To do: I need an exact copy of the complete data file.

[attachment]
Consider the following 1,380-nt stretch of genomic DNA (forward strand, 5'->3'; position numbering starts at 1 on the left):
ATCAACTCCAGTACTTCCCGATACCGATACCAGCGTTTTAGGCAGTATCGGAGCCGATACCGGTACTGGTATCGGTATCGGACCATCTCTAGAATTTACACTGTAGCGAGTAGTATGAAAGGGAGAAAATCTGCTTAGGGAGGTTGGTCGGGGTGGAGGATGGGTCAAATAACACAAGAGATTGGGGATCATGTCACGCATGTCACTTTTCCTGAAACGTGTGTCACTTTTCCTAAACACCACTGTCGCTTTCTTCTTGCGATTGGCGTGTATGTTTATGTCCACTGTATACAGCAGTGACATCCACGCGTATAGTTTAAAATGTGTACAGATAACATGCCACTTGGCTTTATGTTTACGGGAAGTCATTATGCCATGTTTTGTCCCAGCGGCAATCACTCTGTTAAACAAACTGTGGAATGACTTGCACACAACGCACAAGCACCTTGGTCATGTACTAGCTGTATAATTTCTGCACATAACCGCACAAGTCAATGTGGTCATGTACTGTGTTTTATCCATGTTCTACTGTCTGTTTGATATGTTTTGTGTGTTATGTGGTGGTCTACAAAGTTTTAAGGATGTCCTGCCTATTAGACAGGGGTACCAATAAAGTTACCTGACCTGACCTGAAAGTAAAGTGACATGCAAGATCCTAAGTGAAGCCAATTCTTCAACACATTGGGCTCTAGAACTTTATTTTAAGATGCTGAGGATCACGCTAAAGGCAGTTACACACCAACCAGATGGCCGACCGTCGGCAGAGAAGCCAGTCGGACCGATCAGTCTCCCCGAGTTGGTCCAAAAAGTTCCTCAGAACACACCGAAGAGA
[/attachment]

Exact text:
Consider the following 1,380-nt stretch of genomic DNA (forward strand, 5'->3'; position numbering starts at 1 on the left):
ATCAACTCCAGTACTTCCCGATACCGATACCAGCGTTTTAGGCAGTATCGGAGCCGATACCGGTACTGGTATCGGTATCGGACCATCTCTAGAATTTACACTGTAGCGAGTAGTATGAAAGGGAGAAAATCTGCTTAGGGAGGTTGGTCGGGGTGGAGGATGGGTCAAATAACACAAGAGATTGGGGATCATGTCACGCATGTCACTTTTCCTGAAACGTGTGTCACTTTTCCTAAACACCACTGTCGCTTTCTTCTTGCGATTGGCGTGTATGTTTATGTCCACTGTATACAGCAGTGACATCCACGCGTATAGTTTAAAATGTGTACAGATAACATGCCACTTGGCTTTATGTTTACGGGAAGTCATTATGCCATGTTTTGTCCCAGCGGCAATCACTCTGTTAAACAAACTGTGGAATGACTTGCACACAACGCACAAGCACCTTGGTCATGTACTAGCTGTATAATTTCTGCACATAACCGCACAAGTCAATGTGGTCATGTACTGTGTTTTATCCATGTTCTACTGTCTGTTTGATATGTTTTGTGTGTTATGTGGTGGTCTACAAAGTTTTAAGGATGTCCTGCCTATTAGACAGGGGTACCAATAAAGTTACCTGACCTGACCTGAAAGTAAAGTGACATGCAAGATCCTAAGTGAAGCCAATTCTTCAACACATTGGGCTCTAGAACTTTATTTTAAGATGCTGAGGATCACGCTAAAGGCAGTTACACACCAACCAGATGGCCGACCGTCGGCAGAGAAGCCAGTCGGACCGATCAGTCTCCCCGAGTTGGTCCAAAAAGTTCCTCAGAACACACCGAAGAGA